As much as he invested in his employment, retirement also brought new pleasures, with less stress and much more time to devote to family, projects around the house, collecting pecans from trees in his yard, finding corny jokes to tell others, driving to the lake to see where the birds congregated. One of his favorite pursuits was caring for and training a rescue puppy, a black labrador mix. He named her Hope; during his illness, she was the source of some of his heartiest belly laughs at her antics. He was a man who, like his father before him, could put on a gruff demeanor. But other times he let his inner rascal out; he relished catching others off guard. After he retired, he enjoyed taking his wife out to lunch. And even there, when he heard the Lord whisper, he took pleasure in secretly paying for the meals of other people as the Lord directed him. It was always his delight to know he could surprise others, and leave them feeling blessed and noticed.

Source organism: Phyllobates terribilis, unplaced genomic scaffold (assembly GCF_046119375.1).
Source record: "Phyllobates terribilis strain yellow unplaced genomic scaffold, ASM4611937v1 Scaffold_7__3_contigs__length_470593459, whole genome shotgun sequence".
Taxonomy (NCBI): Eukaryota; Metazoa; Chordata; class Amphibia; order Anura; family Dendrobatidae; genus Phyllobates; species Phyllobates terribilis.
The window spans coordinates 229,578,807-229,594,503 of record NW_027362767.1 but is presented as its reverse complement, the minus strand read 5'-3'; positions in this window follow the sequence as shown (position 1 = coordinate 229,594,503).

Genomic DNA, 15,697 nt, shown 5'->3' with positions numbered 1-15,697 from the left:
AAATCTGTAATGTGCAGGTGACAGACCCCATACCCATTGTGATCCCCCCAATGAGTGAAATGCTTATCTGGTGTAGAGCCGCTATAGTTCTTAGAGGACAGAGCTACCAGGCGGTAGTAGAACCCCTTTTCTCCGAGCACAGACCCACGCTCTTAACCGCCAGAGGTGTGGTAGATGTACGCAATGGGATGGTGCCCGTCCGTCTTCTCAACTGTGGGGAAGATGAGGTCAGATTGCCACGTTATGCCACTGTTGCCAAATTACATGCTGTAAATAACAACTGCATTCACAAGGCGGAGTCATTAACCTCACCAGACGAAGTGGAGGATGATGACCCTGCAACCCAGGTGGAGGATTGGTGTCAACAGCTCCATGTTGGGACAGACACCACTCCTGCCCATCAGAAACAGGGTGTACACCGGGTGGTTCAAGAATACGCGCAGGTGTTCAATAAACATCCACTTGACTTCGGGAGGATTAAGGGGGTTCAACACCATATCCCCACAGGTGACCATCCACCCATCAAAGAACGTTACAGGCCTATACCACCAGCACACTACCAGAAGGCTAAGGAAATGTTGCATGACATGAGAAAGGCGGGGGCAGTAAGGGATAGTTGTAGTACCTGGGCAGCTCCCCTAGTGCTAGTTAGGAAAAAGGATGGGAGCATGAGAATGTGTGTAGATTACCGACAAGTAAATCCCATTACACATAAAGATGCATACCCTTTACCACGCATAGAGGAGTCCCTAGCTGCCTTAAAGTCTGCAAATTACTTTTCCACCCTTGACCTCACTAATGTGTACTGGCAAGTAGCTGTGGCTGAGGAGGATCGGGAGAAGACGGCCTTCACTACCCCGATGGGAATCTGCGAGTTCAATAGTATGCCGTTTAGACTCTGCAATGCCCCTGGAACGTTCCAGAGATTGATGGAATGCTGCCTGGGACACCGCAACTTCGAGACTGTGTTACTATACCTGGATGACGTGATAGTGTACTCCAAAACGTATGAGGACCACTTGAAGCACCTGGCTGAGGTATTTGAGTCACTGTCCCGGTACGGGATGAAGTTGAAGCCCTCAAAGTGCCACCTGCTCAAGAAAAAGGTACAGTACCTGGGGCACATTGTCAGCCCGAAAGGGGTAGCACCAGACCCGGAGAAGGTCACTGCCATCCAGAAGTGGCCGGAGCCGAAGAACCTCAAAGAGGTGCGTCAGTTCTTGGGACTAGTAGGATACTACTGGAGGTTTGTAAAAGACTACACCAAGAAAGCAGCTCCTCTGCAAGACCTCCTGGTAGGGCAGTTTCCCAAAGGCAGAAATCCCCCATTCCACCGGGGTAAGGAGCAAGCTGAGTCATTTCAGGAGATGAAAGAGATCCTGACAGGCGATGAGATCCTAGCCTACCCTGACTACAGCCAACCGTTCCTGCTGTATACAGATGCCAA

Though he and his sense of humor are silent now, there is a legacy of experiences many have had that will perhaps keep him in mind in future years. As a young man, he considered becoming a teacher. If you learned any good things from Bill, please teach them to others. Maybe it will be his jokes, or some of the woodworking projects, or other designs he came up with through the years that will cause us to smile and remember that a good man walked by here, and some of us were blessed to have known him. 

In lieu of flowers, please donate to the Northstar Pryor Storehouse Building Fund.
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Thank you for joining us, honoring him by reading this story of his life.

With Jesus’ love,

Pamela Bickford Burr and family

Photo Credit: Joey Johnson, 
Photography Instructor, Tulsa Technology Center